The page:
If you were to meet the stereotypical Muslim couple in Lucknow, she would be called Noor, he Mohammad (but prefer to abbreviate his name to Mohd or Md) and their last name would be Ali - these are the three most prominent Muslim names found on Lucknow's electoral rolls right now. The runner-ups are Nasreen, Naseem, Sima and Parveen on the female side, Abdul, Ahmad, Ali and Saif on the male side and Ahmad, Bano, Khatun and Khan as far as lastnames go.1 What is interesting is to see how the frequency of these names change over time - and how gender plays a role in this. Let's have a look at male firstnames first (click on the image for a larger version):

  • 1. I should clarify that single names - if found on the electoral rolls - count as lastnames here...

There was a time in the 1990s when political commentators joked about Samajwadi Party (SP) supremo Mulayam Singh Yadav and his attempts to woo Muslim voters by calling him a "Maulana", an Islamic scholar. With the recent assembly elections in Uttar Pradesh, the talk of "Muslim vote banks" returned with vehemence - and many political observers attributed the clear SP victory to a "return" of Muslims to the party. In their surveys, political scientists did, however, not find any evidence for such a return (see here and here).

In today's blog - based on a draft paper I presented last week at Aligarh Muslim University - I argue that this contradiction might be resolved through closer attention to the local level. Based on my work with electoral roll data (see here, here and there), I unpack the "Muslim vote" hypothesis at the example of urban Lucknow. There, Muslims indeed voted more for SP - but not more than they always did (which might be different at different times, in other parts of Uttar Pradesh, or even in rural parts of Lucknow). This localized perspective nicely complements, but also complicates, existing assesments of the "Muslim vote". Since I am currently broadening the analysis to the whole of Uttar Pradesh, today's post is thus also an appetizer for a larger argument in the making.

Since I cleaned up my data anyway, I thought I might also take a deeper look at an earlier suspicion about Lucknow's urban sprawl. So I mapped the boundaries of the same according to three different datasets - the official ward boundaries notified in the late 1990s (based on census data from 1991), the builtup area as seen from NASA's MODIS satellite in 2002 (which I used in all my maps so far), and now the area in which polling stations had more than one booth in the 2012 assembly elections (which tend to be urban, while rural Lucknow has one booth per station, and one station per village). Here is the outcome (larger version):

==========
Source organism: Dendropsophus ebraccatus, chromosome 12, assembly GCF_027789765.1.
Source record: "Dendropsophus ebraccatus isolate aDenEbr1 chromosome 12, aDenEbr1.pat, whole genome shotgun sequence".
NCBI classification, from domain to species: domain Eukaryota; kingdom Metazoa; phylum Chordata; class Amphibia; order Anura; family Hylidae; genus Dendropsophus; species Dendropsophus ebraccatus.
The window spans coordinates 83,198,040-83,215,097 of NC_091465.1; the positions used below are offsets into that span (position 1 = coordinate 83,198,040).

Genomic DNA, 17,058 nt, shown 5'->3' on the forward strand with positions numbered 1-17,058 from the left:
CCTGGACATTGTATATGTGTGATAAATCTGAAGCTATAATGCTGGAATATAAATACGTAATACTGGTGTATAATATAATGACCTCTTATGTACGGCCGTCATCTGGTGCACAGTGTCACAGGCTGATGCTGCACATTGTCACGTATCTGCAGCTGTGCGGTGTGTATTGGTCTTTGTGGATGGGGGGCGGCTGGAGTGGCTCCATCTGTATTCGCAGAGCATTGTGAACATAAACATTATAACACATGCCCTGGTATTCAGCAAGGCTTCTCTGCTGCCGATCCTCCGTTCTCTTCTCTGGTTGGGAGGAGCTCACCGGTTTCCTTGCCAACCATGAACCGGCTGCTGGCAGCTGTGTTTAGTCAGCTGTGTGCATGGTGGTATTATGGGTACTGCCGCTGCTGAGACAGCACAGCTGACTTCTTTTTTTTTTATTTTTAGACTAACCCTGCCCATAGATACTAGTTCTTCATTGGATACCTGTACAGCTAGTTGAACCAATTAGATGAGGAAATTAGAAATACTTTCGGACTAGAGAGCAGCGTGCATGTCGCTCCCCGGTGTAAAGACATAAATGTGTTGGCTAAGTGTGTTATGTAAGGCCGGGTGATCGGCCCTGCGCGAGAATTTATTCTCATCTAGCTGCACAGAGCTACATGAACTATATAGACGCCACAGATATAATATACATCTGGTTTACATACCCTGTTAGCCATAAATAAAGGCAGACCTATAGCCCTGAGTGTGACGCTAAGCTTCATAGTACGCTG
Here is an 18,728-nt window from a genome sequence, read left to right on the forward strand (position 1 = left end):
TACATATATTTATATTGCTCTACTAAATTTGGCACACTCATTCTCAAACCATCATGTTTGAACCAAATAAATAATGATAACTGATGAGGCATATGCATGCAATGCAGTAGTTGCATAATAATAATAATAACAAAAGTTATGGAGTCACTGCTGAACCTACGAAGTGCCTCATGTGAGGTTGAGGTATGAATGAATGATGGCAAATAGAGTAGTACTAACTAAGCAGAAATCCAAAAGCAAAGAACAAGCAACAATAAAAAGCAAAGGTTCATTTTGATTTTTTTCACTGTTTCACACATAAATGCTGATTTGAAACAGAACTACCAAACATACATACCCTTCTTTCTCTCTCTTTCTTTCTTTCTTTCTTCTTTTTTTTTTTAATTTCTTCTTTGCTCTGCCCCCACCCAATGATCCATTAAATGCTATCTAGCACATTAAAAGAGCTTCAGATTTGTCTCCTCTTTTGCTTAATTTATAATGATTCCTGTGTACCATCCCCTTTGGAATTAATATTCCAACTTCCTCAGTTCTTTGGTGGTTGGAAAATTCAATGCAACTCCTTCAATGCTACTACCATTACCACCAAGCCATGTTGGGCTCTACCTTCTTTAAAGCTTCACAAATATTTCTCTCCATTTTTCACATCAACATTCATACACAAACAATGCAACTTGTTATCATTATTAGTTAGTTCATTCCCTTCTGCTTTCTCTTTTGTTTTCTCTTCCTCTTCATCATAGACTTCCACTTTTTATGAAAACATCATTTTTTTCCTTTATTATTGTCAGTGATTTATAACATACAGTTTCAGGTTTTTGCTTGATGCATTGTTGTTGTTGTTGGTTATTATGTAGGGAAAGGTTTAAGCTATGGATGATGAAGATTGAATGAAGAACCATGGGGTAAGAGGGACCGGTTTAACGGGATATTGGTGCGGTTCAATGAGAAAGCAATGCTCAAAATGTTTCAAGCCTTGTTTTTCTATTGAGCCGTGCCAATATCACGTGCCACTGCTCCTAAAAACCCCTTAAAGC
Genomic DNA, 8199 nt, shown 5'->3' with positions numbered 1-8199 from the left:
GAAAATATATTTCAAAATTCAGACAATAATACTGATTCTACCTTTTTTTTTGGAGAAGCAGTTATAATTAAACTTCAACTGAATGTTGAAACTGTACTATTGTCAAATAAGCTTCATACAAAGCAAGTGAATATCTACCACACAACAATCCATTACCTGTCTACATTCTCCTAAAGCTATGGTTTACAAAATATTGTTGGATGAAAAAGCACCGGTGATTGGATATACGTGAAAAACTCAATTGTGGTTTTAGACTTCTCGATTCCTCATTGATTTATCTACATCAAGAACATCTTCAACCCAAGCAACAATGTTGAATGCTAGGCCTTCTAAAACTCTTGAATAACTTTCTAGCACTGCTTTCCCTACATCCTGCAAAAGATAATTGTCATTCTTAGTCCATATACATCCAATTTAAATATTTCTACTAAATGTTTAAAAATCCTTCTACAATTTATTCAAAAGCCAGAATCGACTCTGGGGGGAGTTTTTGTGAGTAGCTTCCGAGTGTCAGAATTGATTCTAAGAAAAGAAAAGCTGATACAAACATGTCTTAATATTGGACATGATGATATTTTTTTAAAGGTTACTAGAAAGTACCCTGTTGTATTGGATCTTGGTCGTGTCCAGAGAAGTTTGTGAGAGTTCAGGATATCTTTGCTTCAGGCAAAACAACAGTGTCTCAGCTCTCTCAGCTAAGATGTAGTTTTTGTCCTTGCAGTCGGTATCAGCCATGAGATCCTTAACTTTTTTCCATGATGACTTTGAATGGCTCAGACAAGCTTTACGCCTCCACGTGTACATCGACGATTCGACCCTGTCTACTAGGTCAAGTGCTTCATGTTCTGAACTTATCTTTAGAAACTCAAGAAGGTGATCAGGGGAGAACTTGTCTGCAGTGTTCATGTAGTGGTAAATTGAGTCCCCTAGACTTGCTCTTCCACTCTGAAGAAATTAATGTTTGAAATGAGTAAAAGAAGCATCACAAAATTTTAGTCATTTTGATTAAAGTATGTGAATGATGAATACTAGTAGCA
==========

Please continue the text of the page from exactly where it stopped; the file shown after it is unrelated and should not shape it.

When I posted a draft map of Muslim life in Lucknow last week, I briefly mentioned that the newer parts of Lucknow seem more strongly segregated into Muslim or non-Muslim areas than the old city. Similar comments were made whenever I discussed the map with people here. For today's post, I thus dug a bit deeper into the data to see if dispassionate statistics support this impression. By and large, they do: not only do more Muslims live in the older parts of town - people in old Lucknow also experience a more diverse setup of residential pattern than those in new Lucknow. Two graphs shall illustrate the point.

Luckily, the server farms in Oxford remained unaffected by the huge electricity blackout rocking North India for the last 48 hours. Ever since my post on Muslim names, they stoically crawled through Lucknow's current electoral rolls to guess the religious community each voter belongs to. They identified 98% of all voters at the pace of roughly half a million names a day (for comments on the accuracy of this matching exercise, see below). And they thus enabled me to generate a draft map of Muslim life in Lucknow by caculating population shares (voter population shares, to be precise) on polling booth level and linking them to polling station locality (drawn from the National Informatics Centre).

Apart from the river (in blue), my own home (red dot), and the MODIS built-up area polygon already featured in earlier maps, the following visualization shows "Muslim name" density (background shade), Haj pilgrims (green circles; drawn from the 2012 Qurrah), and major Islamic institutions in Lucknow. The map is interactive: do zoom in for increasing detail, and click on the mosques to get to the respective institution's website (there is also a larger version):